The oblong, spiky, green larvae of Nason's Slug garner far more attention than its brown adult form.
Slug Moths are more commonly recognized as caterpillars thanks to their unusual shape and form. Like their name suggests, caterpillars resemble slugs. Nason's Slug is shaped like a green oval. A column of white markings resembling spades (from cards, not the shovel) extends the length of the 'spine'. A raised yellow line borders the left and right side of that column. Red-orange bumps projecting short spines run along these yellow ridges. Clumps of short spines also decorate the base of the entire caterpillar. These short spines are stinging hairs that can cause pain and leave redness in areas where they contact skin.
Larvae feed of the leaves of beech, chestnut, hickory and hornbeam trees.
Scientific Name: Natada nasoni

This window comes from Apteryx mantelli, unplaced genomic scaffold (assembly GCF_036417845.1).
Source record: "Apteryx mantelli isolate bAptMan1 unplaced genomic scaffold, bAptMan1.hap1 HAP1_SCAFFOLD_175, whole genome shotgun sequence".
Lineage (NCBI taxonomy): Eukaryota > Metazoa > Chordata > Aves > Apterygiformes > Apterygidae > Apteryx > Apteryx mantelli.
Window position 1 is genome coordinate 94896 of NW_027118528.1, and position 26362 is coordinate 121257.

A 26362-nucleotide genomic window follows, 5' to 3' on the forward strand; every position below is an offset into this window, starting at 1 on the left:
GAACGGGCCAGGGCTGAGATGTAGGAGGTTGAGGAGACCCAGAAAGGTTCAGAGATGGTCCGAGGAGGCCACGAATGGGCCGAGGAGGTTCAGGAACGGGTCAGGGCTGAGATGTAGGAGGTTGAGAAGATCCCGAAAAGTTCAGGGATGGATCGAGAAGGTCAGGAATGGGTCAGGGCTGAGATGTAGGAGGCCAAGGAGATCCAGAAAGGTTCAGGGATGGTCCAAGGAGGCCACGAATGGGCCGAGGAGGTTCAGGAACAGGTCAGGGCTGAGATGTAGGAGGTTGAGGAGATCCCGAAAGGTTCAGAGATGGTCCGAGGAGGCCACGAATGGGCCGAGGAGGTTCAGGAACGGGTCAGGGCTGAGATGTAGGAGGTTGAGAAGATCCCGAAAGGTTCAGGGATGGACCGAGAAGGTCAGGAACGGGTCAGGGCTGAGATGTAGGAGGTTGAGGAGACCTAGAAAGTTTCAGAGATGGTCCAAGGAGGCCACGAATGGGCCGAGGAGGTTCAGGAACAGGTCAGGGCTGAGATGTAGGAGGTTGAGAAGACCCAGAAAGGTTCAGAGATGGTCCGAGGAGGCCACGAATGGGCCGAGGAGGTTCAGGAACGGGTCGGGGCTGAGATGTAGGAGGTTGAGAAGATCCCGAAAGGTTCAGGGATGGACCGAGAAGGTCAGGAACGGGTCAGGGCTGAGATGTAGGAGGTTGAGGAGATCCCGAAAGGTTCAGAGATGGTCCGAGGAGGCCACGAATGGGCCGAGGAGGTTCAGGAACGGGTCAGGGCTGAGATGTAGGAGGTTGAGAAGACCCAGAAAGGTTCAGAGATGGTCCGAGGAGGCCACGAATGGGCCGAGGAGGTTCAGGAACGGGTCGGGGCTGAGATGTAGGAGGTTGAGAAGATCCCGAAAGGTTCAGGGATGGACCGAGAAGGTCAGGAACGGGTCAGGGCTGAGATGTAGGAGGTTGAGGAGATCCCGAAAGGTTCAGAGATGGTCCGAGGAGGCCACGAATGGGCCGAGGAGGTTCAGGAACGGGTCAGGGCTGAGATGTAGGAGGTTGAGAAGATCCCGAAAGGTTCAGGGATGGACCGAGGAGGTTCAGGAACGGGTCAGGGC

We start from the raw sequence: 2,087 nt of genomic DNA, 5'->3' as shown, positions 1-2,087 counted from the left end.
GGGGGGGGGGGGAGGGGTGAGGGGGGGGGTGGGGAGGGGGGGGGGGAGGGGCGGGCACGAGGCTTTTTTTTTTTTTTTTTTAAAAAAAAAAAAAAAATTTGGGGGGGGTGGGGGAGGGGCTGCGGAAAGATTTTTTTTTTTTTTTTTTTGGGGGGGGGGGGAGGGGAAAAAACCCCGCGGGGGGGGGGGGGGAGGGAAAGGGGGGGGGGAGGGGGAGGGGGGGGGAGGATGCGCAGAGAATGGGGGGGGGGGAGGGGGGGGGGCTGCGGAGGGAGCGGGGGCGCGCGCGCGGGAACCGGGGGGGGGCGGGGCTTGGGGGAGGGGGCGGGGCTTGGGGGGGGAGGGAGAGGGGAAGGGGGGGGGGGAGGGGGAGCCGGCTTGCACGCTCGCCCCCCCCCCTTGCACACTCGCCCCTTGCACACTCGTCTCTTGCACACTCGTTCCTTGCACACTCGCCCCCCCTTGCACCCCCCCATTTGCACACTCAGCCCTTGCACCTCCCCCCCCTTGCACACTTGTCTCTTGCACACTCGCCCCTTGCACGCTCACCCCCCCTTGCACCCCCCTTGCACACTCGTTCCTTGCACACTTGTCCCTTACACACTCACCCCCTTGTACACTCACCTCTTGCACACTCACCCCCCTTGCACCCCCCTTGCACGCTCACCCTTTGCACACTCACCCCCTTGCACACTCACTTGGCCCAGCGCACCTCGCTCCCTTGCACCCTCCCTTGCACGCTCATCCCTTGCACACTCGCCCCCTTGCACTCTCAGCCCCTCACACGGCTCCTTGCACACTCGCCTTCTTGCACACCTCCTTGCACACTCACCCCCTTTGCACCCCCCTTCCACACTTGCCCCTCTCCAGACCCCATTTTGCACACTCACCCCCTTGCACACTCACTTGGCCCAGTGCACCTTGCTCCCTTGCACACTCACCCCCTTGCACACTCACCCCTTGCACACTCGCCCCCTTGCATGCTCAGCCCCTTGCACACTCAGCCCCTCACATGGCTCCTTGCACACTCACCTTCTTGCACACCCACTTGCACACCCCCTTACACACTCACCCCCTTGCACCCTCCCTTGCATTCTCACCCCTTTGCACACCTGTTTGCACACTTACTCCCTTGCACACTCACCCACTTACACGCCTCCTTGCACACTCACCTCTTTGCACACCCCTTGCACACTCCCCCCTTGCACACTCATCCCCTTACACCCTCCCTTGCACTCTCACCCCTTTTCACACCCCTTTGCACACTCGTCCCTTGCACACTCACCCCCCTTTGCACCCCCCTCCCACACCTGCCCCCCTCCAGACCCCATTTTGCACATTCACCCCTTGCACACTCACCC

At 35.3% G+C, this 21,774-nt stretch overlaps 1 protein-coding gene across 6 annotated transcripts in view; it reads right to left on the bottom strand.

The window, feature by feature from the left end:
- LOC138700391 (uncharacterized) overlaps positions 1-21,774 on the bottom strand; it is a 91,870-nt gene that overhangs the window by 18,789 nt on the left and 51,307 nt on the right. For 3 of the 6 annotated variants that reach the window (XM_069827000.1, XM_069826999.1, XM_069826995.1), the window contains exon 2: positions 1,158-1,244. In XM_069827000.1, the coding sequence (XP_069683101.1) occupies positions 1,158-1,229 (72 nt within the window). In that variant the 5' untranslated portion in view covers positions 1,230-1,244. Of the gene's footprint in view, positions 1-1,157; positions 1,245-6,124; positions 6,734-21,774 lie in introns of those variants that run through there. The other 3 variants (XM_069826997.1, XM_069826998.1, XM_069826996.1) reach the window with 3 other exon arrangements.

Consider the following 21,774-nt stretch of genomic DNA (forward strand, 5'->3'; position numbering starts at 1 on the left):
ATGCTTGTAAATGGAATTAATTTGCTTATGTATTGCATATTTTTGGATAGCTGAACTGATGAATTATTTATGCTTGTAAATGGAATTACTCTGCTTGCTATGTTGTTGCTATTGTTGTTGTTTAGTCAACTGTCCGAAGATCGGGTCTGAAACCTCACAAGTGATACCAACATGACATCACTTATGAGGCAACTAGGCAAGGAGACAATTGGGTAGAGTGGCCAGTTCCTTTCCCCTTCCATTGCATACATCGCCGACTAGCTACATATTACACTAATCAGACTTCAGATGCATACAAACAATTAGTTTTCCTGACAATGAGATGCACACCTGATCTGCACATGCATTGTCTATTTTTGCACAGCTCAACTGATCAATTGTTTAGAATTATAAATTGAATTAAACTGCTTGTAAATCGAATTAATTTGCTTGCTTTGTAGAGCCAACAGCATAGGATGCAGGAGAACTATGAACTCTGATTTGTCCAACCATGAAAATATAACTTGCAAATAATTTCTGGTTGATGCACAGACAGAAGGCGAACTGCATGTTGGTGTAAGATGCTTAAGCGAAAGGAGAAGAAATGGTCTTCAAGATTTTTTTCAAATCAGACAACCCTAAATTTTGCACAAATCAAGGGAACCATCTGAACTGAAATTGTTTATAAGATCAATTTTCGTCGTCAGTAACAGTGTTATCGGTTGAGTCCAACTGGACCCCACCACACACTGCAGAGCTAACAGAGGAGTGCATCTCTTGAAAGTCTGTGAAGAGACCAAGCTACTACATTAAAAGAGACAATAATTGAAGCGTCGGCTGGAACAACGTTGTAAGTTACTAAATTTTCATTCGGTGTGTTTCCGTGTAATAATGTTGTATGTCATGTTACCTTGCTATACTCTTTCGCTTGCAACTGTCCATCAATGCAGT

Butterfly or Moth
Size (Adult; Length): 20mm to 30mm (0.78in to 1.17in)
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Butterfly and Moth Anatomy
Antennae: Butterflies and Moths have a pair of antennae on the head used as sensors.
Head: The head is home to the insect's eyes, antennae, and proboscis.
Thorax: Home to the three pairs of legs as well as vital internal organs.
Abdomen: Contains vital internal organs such as the heart(s) and reproduction facilities.
Forewing: The upper, forward wing pair used for flying.
Hindwing: The lower, rearward wing pair used for flying.
NOTE: Butterflies and Moths are part of the Lepidopteran order as they share many similarities.